Lenovo confident it will unseat Dell as world No 2
Amid fresh fears of an industry slowdown, Lenovo Group is confident of unseating rival Dell as the world's second-largest supplier of personal computers this year.
Lenovo chief executive Yang Yuanqing yesterday said momentum was on the side of the mainland computer maker. 'With our own rapid growth, combined with the successful execution of our joint venture in Japan with NEC and our acquisition of Medion in Germany, we fully expect to be number two in worldwide PC sales this year,' Yang said.
That would be the highest industry ranking Lenovo has achieved since it bought the personal computer division of IBM for US$1.75 billion in 2005.
'We continue to not only outgrow the market, but also significantly outpace our competitors,' Yang said.
Lenovo posted the biggest sales gain among the world's top personal computer makers in the second quarter, vaulting the company past Taiwan-based rival Acer to become the industry's No 3 supplier.
Market research firm International Data Corporation estimated Lenovo shipped 10.28 million personal computers last quarter, representing a 12.2 per cent share of the global market. Lenovo's revenue that quarter also hit a record US$5.92 billion, up 15 per cent from US$5.15 billion a year earlier.
Plans by industry leader Hewlett-Packard to divest its personal computer business may also clear the way for Lenovo and other major Asian players to boost their global market share. Gartner analyst Simon Ye recently said that HP's proposed exit also presented a potential new acquisition opportunity for Lenovo 'if the price is reasonable'.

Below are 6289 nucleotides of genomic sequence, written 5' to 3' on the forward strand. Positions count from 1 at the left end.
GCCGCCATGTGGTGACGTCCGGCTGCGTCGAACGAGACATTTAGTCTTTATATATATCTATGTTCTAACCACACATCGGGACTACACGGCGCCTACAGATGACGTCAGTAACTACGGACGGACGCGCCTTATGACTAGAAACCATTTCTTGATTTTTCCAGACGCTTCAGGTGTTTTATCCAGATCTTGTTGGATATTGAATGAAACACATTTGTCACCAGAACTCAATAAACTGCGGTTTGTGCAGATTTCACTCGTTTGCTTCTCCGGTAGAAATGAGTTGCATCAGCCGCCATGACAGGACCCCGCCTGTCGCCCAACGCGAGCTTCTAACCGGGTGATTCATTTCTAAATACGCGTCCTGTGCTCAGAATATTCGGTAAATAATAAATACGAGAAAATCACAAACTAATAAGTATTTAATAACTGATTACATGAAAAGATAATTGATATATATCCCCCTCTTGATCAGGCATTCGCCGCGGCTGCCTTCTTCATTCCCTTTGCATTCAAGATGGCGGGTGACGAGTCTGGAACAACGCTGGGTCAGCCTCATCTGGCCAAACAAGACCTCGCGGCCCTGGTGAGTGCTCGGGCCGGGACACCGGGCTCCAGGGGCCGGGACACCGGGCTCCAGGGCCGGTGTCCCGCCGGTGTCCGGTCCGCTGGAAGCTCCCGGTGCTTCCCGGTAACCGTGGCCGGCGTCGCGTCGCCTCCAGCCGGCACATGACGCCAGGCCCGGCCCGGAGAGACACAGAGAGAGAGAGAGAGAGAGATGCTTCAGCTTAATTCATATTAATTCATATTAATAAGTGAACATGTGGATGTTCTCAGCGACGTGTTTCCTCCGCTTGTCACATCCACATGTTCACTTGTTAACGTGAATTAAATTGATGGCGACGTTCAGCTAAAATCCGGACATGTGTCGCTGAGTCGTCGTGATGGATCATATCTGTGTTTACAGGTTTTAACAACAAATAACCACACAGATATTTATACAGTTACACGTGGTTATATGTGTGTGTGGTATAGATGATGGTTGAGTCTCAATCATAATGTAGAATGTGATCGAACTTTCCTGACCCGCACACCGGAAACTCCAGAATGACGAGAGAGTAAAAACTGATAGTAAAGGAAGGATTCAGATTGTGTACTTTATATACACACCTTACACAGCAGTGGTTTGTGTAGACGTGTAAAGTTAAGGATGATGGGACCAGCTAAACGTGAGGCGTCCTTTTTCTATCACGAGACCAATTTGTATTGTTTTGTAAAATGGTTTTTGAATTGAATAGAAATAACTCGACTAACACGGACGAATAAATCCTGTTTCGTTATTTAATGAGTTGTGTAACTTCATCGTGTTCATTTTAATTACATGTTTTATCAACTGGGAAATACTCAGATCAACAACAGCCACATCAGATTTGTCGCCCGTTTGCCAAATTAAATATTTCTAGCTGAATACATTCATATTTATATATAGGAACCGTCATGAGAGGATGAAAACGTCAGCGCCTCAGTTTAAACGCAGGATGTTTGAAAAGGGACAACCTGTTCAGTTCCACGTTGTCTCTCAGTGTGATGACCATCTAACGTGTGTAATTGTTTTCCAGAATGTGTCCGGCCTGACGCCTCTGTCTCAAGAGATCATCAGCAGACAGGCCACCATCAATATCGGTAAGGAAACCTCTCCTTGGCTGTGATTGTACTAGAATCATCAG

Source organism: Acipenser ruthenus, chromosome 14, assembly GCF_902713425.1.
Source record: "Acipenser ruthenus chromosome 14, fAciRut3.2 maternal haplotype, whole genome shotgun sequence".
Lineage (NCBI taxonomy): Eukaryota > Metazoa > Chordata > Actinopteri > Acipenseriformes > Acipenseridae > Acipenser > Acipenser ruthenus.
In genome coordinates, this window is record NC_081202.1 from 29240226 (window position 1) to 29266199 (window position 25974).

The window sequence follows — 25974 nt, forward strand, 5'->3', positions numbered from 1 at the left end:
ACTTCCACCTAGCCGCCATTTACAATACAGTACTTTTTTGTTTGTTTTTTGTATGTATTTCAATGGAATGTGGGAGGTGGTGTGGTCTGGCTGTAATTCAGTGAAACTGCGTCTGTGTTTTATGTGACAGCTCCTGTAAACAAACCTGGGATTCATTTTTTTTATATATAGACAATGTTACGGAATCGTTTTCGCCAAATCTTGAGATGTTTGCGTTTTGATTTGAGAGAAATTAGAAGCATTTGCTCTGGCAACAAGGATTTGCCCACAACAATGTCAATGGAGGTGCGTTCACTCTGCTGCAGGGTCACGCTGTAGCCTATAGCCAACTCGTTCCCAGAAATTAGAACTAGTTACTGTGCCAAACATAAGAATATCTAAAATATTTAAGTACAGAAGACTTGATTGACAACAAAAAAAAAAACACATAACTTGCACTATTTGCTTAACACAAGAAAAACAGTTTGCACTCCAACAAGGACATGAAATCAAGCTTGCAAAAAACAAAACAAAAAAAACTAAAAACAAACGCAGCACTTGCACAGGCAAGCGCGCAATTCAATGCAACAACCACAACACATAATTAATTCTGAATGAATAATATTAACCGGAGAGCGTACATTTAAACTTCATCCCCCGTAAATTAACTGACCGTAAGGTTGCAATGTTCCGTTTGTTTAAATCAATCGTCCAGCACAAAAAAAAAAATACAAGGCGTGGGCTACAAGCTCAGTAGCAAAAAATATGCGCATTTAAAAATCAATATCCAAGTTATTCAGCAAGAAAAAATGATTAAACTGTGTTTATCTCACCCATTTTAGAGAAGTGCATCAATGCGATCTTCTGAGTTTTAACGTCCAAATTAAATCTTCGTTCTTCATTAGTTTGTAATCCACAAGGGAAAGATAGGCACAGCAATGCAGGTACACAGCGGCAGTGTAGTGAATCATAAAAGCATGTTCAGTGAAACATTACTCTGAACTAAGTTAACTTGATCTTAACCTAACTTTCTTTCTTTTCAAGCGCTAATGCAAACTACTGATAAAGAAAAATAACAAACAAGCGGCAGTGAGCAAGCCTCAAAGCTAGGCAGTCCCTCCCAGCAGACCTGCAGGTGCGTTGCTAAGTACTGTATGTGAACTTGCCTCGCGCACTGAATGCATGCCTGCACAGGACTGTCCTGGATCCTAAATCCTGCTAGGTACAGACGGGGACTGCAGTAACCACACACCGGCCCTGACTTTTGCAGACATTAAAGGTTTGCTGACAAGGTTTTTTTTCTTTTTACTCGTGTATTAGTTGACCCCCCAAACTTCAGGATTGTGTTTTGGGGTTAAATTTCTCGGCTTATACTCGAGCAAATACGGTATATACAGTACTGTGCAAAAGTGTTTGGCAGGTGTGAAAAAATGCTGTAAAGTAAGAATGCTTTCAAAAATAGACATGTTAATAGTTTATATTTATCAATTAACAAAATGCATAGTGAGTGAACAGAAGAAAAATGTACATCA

Hong Kong-listed Lenovo, which has businesses in more than 160 countries, last month announced the expansion of its operations in South America, with the start of production at its new laptop computer factory in Argentina.
The Newsan Group, an Argentinean consumer electronics and household appliances maker, is operating the plant under a new venture with Lenovo, the second-largest personal computer supplier in Argentina.
Gartner, however, forecast last week that worldwide personal computer sales could increase just 3.8 per cent this year, compared with an earlier prediction of a 9.3 per cent growth, due to sharply lower demand in western Europe and the United States in the second half this year, as well as growing competition from complementary computing devices such as media tablets.
'Western Europe is not only struggling through excess PC inventory, but economic upheaval as well,' said Ranjit Atwal, research director at Gartner. 'US consumer PC shipments were much weaker than expected in the second quarter, and indications are that back-to-school PC sales are disappointing.'
George Shiffler, research director at Gartner, said: 'Media tablets have dramatically changed the dynamic of the PC market, and HP's decision to rethink its PC strategy simply highlights the pressure that PC vendors are under to adapt to the new dynamic or abandon the market.'
Although Lenovo has been building up its capabilities to become a large manufacturer of media tablets and smartphones, Yang said that personal computers remain Lenovo's 'very strong core business'.
'We see great opportunity in PCs around the world,' Yang said. 'We are committed to the PC space for the long term and expect it to continue to fuel profitable, balanced global growth for Lenovo.'